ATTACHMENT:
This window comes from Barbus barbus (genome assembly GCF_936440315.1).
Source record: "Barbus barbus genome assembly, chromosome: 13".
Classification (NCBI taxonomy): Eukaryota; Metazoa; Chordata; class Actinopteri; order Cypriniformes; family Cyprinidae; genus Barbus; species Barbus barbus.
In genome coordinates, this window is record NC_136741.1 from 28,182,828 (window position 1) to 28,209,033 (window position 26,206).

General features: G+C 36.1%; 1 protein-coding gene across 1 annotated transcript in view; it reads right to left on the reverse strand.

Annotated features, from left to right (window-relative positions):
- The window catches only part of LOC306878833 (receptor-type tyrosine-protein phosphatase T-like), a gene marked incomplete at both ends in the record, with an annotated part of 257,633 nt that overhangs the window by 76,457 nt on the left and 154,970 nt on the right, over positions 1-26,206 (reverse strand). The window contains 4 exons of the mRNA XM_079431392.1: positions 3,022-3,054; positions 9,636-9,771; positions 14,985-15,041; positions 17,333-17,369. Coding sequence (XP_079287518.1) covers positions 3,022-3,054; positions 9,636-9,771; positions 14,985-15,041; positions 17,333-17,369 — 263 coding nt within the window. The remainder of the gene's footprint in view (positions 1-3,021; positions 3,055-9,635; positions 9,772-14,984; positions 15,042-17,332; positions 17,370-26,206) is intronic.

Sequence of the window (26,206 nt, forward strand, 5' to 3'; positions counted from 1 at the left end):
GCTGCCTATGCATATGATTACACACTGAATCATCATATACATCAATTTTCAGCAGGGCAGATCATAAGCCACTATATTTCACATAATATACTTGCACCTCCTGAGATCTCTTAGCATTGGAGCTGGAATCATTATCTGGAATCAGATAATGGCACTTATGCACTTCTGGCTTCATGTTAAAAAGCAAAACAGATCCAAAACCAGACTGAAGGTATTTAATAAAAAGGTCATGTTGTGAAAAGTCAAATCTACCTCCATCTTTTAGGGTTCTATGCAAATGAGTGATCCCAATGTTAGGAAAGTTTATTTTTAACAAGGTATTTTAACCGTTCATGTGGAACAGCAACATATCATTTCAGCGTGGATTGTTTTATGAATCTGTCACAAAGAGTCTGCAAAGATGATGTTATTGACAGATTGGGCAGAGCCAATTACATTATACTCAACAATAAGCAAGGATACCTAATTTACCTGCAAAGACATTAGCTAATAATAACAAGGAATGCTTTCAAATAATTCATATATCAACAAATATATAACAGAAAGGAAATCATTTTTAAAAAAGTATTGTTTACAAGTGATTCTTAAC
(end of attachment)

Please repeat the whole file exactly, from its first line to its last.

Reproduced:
This window comes from Barbus barbus (genome assembly GCF_936440315.1).
Source record: "Barbus barbus genome assembly, chromosome: 13".
Classification (NCBI taxonomy): Eukaryota; Metazoa; Chordata; class Actinopteri; order Cypriniformes; family Cyprinidae; genus Barbus; species Barbus barbus.
In genome coordinates, this window is record NC_136741.1 from 28,182,828 (window position 1) to 28,209,033 (window position 26,206).

General features: G+C 36.1%; 1 protein-coding gene across 1 annotated transcript in view; it reads right to left on the reverse strand.

Annotated features, from left to right (window-relative positions):
- The window catches only part of LOC306878833 (receptor-type tyrosine-protein phosphatase T-like), a gene marked incomplete at both ends in the record, with an annotated part of 257,633 nt that overhangs the window by 76,457 nt on the left and 154,970 nt on the right, over positions 1-26,206 (reverse strand). The window contains 4 exons of the mRNA XM_079431392.1: positions 3,022-3,054; positions 9,636-9,771; positions 14,985-15,041; positions 17,333-17,369. Coding sequence (XP_079287518.1) covers positions 3,022-3,054; positions 9,636-9,771; positions 14,985-15,041; positions 17,333-17,369 — 263 coding nt within the window. The remainder of the gene's footprint in view (positions 1-3,021; positions 3,055-9,635; positions 9,772-14,984; positions 15,042-17,332; positions 17,370-26,206) is intronic.

Sequence of the window (26,206 nt, forward strand, 5' to 3'; positions counted from 1 at the left end):
GCTGCCTATGCATATGATTACACACTGAATCATCATATACATCAATTTTCAGCAGGGCAGATCATAAGCCACTATATTTCACATAATATACTTGCACCTCCTGAGATCTCTTAGCATTGGAGCTGGAATCATTATCTGGAATCAGATAATGGCACTTATGCACTTCTGGCTTCATGTTAAAAAGCAAAACAGATCCAAAACCAGACTGAAGGTATTTAATAAAAAGGTCATGTTGTGAAAAGTCAAATCTACCTCCATCTTTTAGGGTTCTATGCAAATGAGTGATCCCAATGTTAGGAAAGTTTATTTTTAACAAGGTATTTTAACCGTTCATGTGGAACAGCAACATATCATTTCAGCGTGGATTGTTTTATGAATCTGTCACAAAGAGTCTGCAAAGATGATGTTATTGACAGATTGGGCAGAGCCAATTACATTATACTCAACAATAAGCAAGGATACCTAATTTACCTGCAAAGACATTAGCTAATAATAACAAGGAATGCTTTCAAATAATTCATATATCAACAAATATATAACAGAAAGGAAATCATTTTTAAAAAAGTATTGTTTACAAGTGATTCTTAAC